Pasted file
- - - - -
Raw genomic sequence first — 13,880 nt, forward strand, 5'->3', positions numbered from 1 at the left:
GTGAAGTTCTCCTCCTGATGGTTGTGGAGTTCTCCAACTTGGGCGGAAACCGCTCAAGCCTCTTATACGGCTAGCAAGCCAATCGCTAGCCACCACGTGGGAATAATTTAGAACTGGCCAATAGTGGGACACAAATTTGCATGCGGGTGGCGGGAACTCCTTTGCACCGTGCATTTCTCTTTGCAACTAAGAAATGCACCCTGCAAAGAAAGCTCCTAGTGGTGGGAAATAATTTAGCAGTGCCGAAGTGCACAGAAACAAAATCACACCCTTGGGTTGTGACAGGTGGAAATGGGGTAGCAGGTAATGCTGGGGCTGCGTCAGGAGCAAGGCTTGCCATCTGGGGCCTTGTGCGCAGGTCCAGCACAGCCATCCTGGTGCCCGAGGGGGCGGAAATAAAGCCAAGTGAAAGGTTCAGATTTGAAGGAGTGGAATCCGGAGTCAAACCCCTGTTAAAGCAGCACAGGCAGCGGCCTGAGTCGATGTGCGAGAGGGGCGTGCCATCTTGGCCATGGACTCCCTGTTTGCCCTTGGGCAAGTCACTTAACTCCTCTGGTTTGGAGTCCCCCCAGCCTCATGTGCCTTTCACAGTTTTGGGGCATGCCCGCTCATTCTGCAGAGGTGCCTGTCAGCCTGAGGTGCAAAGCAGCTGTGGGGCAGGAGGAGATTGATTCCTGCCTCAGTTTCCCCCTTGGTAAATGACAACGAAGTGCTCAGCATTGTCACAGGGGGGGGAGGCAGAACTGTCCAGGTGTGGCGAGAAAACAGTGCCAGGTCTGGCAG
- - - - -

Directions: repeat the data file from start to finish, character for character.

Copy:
Raw genomic sequence first — 13,880 nt, forward strand, 5'->3', positions numbered from 1 at the left:
GTGAAGTTCTCCTCCTGATGGTTGTGGAGTTCTCCAACTTGGGCGGAAACCGCTCAAGCCTCTTATACGGCTAGCAAGCCAATCGCTAGCCACCACGTGGGAATAATTTAGAACTGGCCAATAGTGGGACACAAATTTGCATGCGGGTGGCGGGAACTCCTTTGCACCGTGCATTTCTCTTTGCAACTAAGAAATGCACCCTGCAAAGAAAGCTCCTAGTGGTGGGAAATAATTTAGCAGTGCCGAAGTGCACAGAAACAAAATCACACCCTTGGGTTGTGACAGGTGGAAATGGGGTAGCAGGTAATGCTGGGGCTGCGTCAGGAGCAAGGCTTGCCATCTGGGGCCTTGTGCGCAGGTCCAGCACAGCCATCCTGGTGCCCGAGGGGGCGGAAATAAAGCCAAGTGAAAGGTTCAGATTTGAAGGAGTGGAATCCGGAGTCAAACCCCTGTTAAAGCAGCACAGGCAGCGGCCTGAGTCGATGTGCGAGAGGGGCGTGCCATCTTGGCCATGGACTCCCTGTTTGCCCTTGGGCAAGTCACTTAACTCCTCTGGTTTGGAGTCCCCCCAGCCTCATGTGCCTTTCACAGTTTTGGGGCATGCCCGCTCATTCTGCAGAGGTGCCTGTCAGCCTGAGGTGCAAAGCAGCTGTGGGGCAGGAGGAGATTGATTCCTGCCTCAGTTTCCCCCTTGGTAAATGACAACGAAGTGCTCAGCATTGTCACAGGGGGGGGAGGCAGAACTGTCCAGGTGTGGCGAGAAAACAGTGCCAGGTCTGGCAG